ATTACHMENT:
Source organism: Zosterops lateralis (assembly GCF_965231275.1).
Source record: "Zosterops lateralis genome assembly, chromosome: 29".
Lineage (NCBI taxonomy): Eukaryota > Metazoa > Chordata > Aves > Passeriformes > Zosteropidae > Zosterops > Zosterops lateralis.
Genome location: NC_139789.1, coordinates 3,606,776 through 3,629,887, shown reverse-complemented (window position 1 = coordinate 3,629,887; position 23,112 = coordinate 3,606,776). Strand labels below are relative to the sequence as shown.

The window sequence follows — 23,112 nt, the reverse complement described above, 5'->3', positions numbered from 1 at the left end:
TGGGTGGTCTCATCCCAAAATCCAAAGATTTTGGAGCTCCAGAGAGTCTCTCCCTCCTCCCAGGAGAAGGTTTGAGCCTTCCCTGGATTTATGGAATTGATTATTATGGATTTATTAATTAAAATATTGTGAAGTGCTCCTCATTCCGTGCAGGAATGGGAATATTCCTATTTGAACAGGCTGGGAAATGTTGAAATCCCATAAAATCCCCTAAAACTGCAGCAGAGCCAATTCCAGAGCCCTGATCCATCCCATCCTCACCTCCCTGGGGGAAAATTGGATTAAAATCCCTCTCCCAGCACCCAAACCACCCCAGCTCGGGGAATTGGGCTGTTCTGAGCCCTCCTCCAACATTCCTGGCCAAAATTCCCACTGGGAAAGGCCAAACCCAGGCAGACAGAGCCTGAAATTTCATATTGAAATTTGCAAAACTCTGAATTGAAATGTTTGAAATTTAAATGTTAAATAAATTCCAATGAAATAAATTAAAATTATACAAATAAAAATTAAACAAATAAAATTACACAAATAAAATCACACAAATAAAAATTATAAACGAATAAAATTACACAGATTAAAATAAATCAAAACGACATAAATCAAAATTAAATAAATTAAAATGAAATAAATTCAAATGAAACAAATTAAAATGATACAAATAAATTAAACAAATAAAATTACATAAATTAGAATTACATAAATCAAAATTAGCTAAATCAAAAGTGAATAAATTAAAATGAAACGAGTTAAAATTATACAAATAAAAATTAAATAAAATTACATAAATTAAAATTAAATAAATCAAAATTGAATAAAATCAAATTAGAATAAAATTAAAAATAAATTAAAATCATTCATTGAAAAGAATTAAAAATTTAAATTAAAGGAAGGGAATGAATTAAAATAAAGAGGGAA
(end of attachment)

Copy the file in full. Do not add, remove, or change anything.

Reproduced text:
Source organism: Zosterops lateralis (assembly GCF_965231275.1).
Source record: "Zosterops lateralis genome assembly, chromosome: 29".
Lineage (NCBI taxonomy): Eukaryota > Metazoa > Chordata > Aves > Passeriformes > Zosteropidae > Zosterops > Zosterops lateralis.
Genome location: NC_139789.1, coordinates 3,606,776 through 3,629,887, shown reverse-complemented (window position 1 = coordinate 3,629,887; position 23,112 = coordinate 3,606,776). Strand labels below are relative to the sequence as shown.

The window sequence follows — 23,112 nt, the reverse complement described above, 5'->3', positions numbered from 1 at the left end:
TGGGTGGTCTCATCCCAAAATCCAAAGATTTTGGAGCTCCAGAGAGTCTCTCCCTCCTCCCAGGAGAAGGTTTGAGCCTTCCCTGGATTTATGGAATTGATTATTATGGATTTATTAATTAAAATATTGTGAAGTGCTCCTCATTCCGTGCAGGAATGGGAATATTCCTATTTGAACAGGCTGGGAAATGTTGAAATCCCATAAAATCCCCTAAAACTGCAGCAGAGCCAATTCCAGAGCCCTGATCCATCCCATCCTCACCTCCCTGGGGGAAAATTGGATTAAAATCCCTCTCCCAGCACCCAAACCACCCCAGCTCGGGGAATTGGGCTGTTCTGAGCCCTCCTCCAACATTCCTGGCCAAAATTCCCACTGGGAAAGGCCAAACCCAGGCAGACAGAGCCTGAAATTTCATATTGAAATTTGCAAAACTCTGAATTGAAATGTTTGAAATTTAAATGTTAAATAAATTCCAATGAAATAAATTAAAATTATACAAATAAAAATTAAACAAATAAAATTACACAAATAAAATCACACAAATAAAAATTATAAACGAATAAAATTACACAGATTAAAATAAATCAAAACGACATAAATCAAAATTAAATAAATTAAAATGAAATAAATTCAAATGAAACAAATTAAAATGATACAAATAAATTAAACAAATAAAATTACATAAATTAGAATTACATAAATCAAAATTAGCTAAATCAAAAGTGAATAAATTAAAATGAAACGAGTTAAAATTATACAAATAAAAATTAAATAAAATTACATAAATTAAAATTAAATAAATCAAAATTGAATAAAATCAAATTAGAATAAAATTAAAAATAAATTAAAATCATTCATTGAAAAGAATTAAAAATTTAAATTAAAGGAAGGGAATGAATTAAAATAAAGAGGGAA